Sen. John Kerry (D-Mass.), a champion of action on climate change, was approved by the Senate to be Secretary of State. At his Senate confirmation hearing on Jan. 24, Kerry pulled no punches and took a strong position on climate change and the role of renewable energy in revitalizing the US economy.
At the Senate hearing Kerry responded to a question from Sen. John Barrasso (R-WY) by saying:
“The solution to climate change is energy policy. And, the opportunities of energy policy so vastly outweigh the downsides that you’re expressing concerns about … You want to do business and do it well in America, you have to get into the energy race … I would respectfully say to you that climate change is not something to be feared in response to—the steps to respond to—it’s to be feared if we don’t … I will be a passionate advocate on this not based on ideology but based on facts and science, and I hope to sit with all of you and convince you that this $6 trillion market is worth millions of American jobs and we better go after it.”
Kerry is widely respected for his position on climate change, as explained by Natural Resources Defense Council President Frances Beinecke:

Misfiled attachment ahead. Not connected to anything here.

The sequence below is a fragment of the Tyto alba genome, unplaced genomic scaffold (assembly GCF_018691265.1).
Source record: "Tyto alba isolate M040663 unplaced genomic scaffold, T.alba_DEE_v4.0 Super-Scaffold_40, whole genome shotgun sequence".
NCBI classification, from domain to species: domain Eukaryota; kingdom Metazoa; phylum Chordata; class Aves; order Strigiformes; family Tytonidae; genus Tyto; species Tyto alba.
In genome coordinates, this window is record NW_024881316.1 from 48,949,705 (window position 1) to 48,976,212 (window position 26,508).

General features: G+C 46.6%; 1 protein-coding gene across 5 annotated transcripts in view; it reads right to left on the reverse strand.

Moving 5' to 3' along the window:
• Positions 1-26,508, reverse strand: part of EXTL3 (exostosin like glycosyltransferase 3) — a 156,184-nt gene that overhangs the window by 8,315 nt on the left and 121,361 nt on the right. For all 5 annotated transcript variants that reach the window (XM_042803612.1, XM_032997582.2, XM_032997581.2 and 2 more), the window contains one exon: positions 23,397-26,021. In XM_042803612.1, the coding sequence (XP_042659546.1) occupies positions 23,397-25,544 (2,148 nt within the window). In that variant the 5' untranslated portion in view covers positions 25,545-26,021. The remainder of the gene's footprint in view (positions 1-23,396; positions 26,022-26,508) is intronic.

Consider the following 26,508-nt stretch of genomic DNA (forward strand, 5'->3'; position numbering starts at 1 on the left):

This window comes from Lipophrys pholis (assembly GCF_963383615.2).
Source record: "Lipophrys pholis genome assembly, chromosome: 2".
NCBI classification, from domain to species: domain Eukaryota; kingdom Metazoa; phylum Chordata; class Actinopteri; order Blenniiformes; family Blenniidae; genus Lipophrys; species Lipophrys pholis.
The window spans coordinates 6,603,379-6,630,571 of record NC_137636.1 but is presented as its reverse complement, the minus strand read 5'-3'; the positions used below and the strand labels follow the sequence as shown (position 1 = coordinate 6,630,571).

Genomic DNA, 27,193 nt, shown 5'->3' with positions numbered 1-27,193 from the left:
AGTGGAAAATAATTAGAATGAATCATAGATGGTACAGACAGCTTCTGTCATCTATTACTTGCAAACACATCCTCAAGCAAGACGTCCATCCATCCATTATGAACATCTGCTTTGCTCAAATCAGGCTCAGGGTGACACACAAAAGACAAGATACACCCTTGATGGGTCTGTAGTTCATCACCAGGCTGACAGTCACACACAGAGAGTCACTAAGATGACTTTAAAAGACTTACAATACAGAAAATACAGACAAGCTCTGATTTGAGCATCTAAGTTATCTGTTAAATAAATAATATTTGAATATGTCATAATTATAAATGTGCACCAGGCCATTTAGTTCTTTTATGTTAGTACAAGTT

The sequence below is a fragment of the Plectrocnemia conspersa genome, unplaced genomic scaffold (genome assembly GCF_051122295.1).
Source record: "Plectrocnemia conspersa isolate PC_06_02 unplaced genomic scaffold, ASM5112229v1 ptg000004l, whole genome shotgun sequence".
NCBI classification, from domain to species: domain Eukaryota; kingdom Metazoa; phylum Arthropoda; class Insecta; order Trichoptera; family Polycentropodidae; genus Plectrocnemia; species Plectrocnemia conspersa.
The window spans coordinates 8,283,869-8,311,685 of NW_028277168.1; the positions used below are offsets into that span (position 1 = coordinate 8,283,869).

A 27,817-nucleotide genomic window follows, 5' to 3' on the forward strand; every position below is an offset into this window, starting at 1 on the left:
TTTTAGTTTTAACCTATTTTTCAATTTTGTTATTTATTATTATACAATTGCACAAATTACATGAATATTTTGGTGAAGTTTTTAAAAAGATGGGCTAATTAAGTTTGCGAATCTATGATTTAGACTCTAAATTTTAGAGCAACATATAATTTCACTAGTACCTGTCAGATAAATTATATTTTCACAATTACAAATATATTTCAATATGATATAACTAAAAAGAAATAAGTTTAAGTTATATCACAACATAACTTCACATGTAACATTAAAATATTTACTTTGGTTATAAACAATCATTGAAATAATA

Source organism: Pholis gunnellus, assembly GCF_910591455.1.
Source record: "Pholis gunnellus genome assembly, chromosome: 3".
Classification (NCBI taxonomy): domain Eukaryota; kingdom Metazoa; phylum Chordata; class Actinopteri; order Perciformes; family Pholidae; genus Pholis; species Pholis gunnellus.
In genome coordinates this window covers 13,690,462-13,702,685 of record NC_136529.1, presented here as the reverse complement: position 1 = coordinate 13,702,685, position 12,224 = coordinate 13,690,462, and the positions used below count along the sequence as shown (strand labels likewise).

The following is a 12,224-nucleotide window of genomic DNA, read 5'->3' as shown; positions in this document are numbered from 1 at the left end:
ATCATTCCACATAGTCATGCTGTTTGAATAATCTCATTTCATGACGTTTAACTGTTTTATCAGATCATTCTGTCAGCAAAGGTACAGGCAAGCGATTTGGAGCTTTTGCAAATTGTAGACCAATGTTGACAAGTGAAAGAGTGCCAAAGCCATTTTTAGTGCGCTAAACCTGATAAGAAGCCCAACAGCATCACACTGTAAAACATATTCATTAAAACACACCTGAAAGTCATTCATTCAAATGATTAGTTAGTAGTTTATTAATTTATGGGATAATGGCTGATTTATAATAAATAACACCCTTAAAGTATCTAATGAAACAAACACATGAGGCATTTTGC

“In nearly three decades in the U.S. Senate, John Kerry has distinguished himself as a champion for action against climate change, an advocate for the international cooperation we need to protect the natural resources of a changing world and a visionary promoter of American jobs in the fast-growing market for clean energy worldwide.”
The Secretary of State has significant responsibilities as far as working with other nations on climate change related issues is concerned. As Sierra Club Executive Director Michael Brune said,
“Now, one of the strongest champions for climate action in the Senate will be our nation’s top climate negotiator. We are excited that he will bring his strong credentials on climate to the critical decisions facing our planet, including increasing access to affordable clean energy options and stopping the expansion of dirty tar sands and coal worldwide.”
© 2013, Richard Matthews. All rights reserved.
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